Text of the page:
This article is reprinted from Fresno State News, as written by Ramon Castaños, University Communications student intern
Fresno is hot — really hot.
The daily temperature hit triple digits every day but one between July 11 and Aug. 3. Temperatures topped out at a high of 110 degrees on July 17, according to the National Weather Service. Aug. 1 cooled off slightly to a high of 98.
When it gets hot in Fresno, people try to keep cool by going to a pool, going to a water park, heading up to the lake or over to the Central Coast for cool ocean breezes. Those who can’t go far look for relief in air-conditioned movie theaters, malls or other public spaces. The City of Fresno has cooling centers open for those who don’t have air conditioning.
But what happens when you can’t escape the heat?
Exposure to high heat can cause a person’s body temperature to rise rapidly, resulting in exhaustion and cramps, dizziness, seizure and coma, headaches and heavy sweating, according to the California Department of Public Health.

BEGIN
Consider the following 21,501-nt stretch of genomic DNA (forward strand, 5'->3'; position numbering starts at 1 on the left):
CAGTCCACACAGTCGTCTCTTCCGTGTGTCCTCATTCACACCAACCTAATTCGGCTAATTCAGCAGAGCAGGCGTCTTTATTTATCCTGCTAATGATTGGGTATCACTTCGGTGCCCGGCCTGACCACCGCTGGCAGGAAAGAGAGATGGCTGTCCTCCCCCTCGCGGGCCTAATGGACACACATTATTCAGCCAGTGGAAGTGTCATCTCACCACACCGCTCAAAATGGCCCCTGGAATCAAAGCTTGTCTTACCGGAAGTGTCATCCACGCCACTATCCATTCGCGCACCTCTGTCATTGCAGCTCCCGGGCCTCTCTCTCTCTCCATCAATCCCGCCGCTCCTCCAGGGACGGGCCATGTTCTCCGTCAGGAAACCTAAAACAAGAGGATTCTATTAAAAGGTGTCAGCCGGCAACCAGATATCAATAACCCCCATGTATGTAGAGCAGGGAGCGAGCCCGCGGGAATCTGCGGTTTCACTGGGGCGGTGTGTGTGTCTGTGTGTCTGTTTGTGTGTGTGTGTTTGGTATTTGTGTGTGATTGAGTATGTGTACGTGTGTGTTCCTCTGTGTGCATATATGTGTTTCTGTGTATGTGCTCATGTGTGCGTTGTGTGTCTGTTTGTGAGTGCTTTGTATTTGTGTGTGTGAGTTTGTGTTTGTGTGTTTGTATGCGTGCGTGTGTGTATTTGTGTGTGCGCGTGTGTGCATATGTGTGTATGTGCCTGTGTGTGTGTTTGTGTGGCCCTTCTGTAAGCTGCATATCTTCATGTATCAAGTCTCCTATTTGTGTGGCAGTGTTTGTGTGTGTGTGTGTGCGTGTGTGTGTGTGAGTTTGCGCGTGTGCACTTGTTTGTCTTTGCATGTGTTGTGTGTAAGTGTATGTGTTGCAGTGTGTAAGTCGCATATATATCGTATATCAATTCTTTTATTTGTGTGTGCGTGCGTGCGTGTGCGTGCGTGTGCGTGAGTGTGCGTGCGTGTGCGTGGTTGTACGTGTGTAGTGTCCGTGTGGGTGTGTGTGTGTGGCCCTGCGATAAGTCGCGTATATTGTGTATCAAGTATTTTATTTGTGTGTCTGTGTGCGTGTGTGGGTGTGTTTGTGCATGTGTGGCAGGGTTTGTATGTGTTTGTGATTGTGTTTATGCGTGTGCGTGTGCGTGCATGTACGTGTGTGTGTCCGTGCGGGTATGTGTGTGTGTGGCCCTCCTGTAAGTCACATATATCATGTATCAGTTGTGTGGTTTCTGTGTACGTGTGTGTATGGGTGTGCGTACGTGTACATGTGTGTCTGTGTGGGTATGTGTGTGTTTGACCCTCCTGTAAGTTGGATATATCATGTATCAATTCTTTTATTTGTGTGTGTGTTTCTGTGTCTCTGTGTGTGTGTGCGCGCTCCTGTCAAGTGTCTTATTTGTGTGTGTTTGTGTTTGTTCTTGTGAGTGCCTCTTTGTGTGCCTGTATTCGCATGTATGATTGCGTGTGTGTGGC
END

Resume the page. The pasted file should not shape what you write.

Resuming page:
But the biggest threat to a person’s health can be heat stroke, which could lead to death, said Dr. Scott Sailor, professor of kinesiology in the College of Health and Human Services at Fresno State. He has several years of experience working with football athletes during the summer months.
Heat stroke can cause damage to the kidneys, liver and other organs. If any person is showing such symptoms, call 911 or cool them in a cold-water bath or shower, Sailor said.
If people are working or participating in outdoor activities in the heat, they should take a break every 10-15 minutes, depending on the intensity of the activity, to get out of the sun and drink water to stay hydrated. If exhausted, find somewhere that has shade to cool down, Sailor said.
To stay safe during the summer heat, Sailor has six tips to keep hydrated and cool from the hot weather.